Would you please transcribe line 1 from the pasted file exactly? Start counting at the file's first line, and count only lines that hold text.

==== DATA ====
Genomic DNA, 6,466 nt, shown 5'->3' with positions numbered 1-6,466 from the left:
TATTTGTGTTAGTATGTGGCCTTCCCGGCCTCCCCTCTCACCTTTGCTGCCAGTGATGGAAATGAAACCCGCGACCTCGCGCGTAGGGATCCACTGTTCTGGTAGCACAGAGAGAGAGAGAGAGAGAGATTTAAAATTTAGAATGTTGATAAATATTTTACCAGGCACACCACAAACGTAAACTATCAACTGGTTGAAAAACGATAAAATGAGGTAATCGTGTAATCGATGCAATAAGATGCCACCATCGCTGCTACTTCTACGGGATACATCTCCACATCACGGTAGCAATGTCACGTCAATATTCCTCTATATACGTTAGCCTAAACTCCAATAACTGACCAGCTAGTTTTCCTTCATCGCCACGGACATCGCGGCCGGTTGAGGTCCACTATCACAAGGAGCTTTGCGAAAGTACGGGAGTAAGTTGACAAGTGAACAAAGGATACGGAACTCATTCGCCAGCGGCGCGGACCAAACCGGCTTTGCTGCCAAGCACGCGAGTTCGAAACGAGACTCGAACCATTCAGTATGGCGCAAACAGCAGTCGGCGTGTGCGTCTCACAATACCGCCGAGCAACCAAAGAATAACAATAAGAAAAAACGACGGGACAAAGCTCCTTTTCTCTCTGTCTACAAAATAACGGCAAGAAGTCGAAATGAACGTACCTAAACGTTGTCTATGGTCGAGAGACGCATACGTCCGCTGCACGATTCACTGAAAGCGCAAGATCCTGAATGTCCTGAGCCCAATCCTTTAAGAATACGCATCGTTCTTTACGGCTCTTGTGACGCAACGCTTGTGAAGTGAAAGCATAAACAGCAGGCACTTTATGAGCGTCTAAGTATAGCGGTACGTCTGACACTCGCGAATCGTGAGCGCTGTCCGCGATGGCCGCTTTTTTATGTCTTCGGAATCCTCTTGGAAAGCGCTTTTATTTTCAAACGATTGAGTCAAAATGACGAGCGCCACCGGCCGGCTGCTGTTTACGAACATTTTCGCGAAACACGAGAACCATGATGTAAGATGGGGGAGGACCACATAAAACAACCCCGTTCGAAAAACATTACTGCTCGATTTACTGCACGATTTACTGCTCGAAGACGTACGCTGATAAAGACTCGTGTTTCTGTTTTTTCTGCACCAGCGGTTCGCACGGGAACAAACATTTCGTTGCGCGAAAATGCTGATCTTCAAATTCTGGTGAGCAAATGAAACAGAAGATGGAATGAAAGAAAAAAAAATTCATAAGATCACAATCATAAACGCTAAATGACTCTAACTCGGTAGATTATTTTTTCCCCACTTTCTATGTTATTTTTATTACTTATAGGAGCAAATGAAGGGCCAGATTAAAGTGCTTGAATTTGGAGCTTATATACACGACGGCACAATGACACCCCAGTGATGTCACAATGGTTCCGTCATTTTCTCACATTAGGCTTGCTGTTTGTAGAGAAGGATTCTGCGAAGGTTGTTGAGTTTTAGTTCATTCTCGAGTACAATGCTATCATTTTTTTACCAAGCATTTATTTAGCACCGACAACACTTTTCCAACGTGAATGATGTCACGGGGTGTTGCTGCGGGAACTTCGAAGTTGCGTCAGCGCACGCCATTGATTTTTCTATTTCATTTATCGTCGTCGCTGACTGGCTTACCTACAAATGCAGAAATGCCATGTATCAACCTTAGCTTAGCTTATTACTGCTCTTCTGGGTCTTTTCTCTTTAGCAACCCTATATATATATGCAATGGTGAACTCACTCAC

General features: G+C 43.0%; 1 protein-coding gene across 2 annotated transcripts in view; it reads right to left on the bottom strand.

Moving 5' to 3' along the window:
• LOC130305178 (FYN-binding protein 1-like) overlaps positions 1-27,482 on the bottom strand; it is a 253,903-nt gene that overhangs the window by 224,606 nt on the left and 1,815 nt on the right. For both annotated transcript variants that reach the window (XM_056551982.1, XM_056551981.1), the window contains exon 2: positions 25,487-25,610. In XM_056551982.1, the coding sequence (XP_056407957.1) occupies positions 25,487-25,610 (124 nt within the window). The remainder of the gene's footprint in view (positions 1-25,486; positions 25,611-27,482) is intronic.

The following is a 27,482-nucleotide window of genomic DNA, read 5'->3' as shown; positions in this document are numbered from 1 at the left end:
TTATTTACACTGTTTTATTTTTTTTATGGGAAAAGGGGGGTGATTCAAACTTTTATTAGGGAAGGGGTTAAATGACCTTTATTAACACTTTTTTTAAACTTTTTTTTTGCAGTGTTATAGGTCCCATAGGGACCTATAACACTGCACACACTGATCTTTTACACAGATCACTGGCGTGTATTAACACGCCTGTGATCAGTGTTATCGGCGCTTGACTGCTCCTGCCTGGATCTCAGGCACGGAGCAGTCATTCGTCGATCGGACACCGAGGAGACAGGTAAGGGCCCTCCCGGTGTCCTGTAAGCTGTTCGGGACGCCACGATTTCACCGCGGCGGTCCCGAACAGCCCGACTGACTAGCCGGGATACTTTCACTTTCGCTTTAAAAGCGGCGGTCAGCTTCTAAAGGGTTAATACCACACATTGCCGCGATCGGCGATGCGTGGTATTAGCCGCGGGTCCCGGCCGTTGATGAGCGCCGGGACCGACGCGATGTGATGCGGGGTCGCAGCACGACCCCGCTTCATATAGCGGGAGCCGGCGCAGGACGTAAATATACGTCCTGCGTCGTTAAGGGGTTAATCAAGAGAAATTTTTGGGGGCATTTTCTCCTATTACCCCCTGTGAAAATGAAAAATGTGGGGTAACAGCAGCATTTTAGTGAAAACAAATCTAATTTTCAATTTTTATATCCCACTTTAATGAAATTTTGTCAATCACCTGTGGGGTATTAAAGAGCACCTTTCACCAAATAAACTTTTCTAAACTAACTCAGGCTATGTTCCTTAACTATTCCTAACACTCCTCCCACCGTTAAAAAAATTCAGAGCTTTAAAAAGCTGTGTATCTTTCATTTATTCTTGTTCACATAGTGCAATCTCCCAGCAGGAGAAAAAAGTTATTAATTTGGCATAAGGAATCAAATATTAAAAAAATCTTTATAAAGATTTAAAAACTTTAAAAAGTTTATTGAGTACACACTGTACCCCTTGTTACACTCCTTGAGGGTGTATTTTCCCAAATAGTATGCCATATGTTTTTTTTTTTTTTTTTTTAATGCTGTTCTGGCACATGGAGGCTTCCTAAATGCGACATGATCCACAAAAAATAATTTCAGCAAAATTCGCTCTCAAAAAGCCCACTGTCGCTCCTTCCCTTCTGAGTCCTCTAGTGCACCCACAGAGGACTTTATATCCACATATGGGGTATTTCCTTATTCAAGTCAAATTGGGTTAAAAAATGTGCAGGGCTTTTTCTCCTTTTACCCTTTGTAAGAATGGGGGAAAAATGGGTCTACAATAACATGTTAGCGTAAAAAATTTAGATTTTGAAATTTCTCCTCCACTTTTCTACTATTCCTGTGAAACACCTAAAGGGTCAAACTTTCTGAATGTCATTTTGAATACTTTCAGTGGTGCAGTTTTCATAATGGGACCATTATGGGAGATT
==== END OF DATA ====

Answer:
Genomic DNA, 6,466 nt, shown 5'->3' with positions numbered 1-6,466 from the left: